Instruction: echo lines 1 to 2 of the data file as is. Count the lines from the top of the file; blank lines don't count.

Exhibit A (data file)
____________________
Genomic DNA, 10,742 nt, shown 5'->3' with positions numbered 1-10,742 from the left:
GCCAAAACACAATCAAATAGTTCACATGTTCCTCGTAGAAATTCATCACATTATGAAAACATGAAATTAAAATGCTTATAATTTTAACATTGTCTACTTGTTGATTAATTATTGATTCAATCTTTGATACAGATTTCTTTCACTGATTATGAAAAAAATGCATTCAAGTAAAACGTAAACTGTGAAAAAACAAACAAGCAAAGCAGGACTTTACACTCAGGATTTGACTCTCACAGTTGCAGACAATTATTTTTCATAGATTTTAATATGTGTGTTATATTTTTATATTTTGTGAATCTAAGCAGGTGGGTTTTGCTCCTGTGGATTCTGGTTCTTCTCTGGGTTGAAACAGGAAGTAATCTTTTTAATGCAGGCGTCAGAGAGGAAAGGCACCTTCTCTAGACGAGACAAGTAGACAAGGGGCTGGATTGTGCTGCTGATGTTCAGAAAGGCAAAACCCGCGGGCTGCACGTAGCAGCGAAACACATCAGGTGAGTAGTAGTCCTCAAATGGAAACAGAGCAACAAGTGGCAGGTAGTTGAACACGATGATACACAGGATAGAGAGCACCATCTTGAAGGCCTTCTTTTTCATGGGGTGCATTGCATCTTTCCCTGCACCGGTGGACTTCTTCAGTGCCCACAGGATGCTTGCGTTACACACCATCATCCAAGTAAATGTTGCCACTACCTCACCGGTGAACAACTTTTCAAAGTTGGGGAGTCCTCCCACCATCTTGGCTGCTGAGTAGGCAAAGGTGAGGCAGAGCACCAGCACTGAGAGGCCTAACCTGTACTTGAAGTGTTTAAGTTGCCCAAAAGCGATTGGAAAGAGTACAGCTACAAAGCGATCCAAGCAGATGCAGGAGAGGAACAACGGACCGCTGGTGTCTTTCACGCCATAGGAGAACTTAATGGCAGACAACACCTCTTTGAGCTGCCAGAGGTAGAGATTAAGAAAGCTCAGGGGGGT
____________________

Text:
Genomic DNA, 10,742 nt, shown 5'->3' with positions numbered 1-10,742 from the left:
GCCAAAACACAATCAAATAGTTCACATGTTCCTCGTAGAAATTCATCACATTATGAAAACATGAAATTAAAATGCTTATAATTTTAACATTGTCTACTTGTTGATTAATTATTGATTCAATCTTTGATACAGATTTCTTTCACTGATTATGAAAAAAATGCATTCAAGTAAAACGTAAACTGTGAAAAAACAAACAAGCAAAGCAGGACTTTACACTCAGGATTTGACTCTCACAGTTGCAGACAATTATTTTTCATAGATTTTAATATGTGTGTTATATTTTTATATTTTGTGAATCTAAGCAGGTGGGTTTTGCTCCTGTGGATTCTGGTTCTTCTCTGGGTTGAAACAGGAAGTAATCTTTTTAATGCAGGCGTCAGAGAGGAAAGGCACCTTCTCTAGACGAGACAAGTAGACAAGGGGCTGGATTGTGCTGCTGATGTTCAGAAAGGCAAAACCCGCGGGCTGCACGTAGCAGCGAAACACATCAGGTGAGTAGTAGTCCTCAAATGGAAACAGAGCAACAAGTGGCAGGTAGTTGAACACGATGATACACAGGATAGAGAGCACCATCTTGAAGGCCTTCTTTTTCATGGGGTGCATTGCATCTTTCCCTGCACCGGTGGACTTCTTCAGTGCCCACAGGATGCTTGCGTTACACACCATCATCCAAGTAAATGTTGCCACTACCTCACCGGTGAACAACTTTTCAAAGTTGGGGAGTCCTCCCACCATCTTGGCTGCTGAGTAGGCAAAGGTGAGGCAGAGCACCAGCACTGAGAGGCCTAACCTGTACTTGAAGTGTTTAAGTTGCCCAAAAGCGATTGGAAAGAGTACAGCTACAAAGCGATCCAAGCAGATGCAGGAGAGGAACAACGGACCGCTGGTGTCTTTCACGCCATAGGAGAACTTAATGGCAGACAACACCTCTTTGAGCTGCCAGAGGTAGAGATTAAGAAAGCTCAGGGGGGT